Amid the ongoing debate over the wireless Internet — its either the next big thing or a another bust in the making — a growing number of major companies and financial organizations have begun quietly rolling out mobile applications and services.
Besides early adopters Bank of Montreal and its Harris Bank subsidiary, several major financial institutions have made early-stage commitments to wireless. Chase, for instance, is preparing to provide retail and wholesale customers with the ability to carry out banking transactions over personal digital assistants and cellular phones.
Bank of America, Citigroup, Wachovia and Wells Fargo are also launching mobile offerings, and the brokerage industry is following suit. Credit Suisse has been offering its 23,000 customers of Youtrade, its online brokerage service, the capability of buying and selling securities by mobile phone since last fall. More recently, Charles Schwab & Co., Quick & Reilly and Suretrade have come out with their own wireless trading services.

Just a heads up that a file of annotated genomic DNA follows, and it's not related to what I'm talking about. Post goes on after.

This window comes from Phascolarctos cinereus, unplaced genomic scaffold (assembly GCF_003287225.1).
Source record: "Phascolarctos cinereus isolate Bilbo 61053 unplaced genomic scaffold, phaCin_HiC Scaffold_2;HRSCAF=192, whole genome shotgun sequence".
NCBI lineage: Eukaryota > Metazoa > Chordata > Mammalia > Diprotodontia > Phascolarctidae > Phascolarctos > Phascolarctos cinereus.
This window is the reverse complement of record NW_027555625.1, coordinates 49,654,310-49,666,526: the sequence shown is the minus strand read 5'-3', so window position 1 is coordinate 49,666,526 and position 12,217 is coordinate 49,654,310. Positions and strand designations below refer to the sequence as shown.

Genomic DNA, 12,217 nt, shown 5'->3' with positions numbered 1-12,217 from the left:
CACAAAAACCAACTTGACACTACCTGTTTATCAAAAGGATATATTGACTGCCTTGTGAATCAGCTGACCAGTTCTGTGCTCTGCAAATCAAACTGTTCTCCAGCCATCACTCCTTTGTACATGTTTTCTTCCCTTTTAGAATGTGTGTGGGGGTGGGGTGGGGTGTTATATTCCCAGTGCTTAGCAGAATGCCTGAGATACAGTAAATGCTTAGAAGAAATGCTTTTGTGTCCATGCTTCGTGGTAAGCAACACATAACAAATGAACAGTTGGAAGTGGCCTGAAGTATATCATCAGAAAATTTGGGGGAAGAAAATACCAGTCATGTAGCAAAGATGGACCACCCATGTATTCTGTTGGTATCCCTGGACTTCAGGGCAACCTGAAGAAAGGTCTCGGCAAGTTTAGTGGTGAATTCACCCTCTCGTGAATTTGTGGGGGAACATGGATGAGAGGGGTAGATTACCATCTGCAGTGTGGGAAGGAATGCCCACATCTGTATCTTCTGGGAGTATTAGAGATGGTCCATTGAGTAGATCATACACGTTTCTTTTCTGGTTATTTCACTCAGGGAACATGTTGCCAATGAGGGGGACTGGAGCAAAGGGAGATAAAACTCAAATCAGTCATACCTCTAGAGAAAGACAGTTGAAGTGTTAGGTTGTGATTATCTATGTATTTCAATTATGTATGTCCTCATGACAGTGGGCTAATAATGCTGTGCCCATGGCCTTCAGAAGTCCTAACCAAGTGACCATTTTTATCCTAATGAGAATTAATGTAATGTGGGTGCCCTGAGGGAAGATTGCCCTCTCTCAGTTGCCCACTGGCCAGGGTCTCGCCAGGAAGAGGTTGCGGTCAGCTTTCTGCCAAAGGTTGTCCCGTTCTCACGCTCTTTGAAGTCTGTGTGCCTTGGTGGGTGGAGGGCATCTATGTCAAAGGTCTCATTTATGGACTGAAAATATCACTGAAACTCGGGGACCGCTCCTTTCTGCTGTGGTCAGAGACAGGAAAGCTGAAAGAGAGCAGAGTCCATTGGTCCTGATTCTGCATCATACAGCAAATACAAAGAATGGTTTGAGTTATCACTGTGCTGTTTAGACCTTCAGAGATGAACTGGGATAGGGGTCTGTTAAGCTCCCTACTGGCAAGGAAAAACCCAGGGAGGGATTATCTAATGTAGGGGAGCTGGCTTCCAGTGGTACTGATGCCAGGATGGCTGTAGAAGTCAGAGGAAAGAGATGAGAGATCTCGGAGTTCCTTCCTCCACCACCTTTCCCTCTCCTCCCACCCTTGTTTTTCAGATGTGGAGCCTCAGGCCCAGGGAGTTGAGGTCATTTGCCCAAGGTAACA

Not surprisingly, the airlines are using wireless to let customers check arrival and departure times and buy tickets over mobile phones. American Airlines has been developing wireless services for more than a year, while Delta Air Lines has two mobile pilot projects in the works.
Probably the most widespread corporate use of wireless to date is in sales force and customer relationship management automation. CRM software vendor Salesforce.com counts BroadVision, Siemens and Texas Instruments among its customers. Oracle claims that more than 6,000 enterprises, including Deloitte Consulting, KnightRidder.com and World Energy Exchange, are managing their sales activities using OracleSalesOnline.com. The free online service provides businesses with Oracles sales force product via the Net.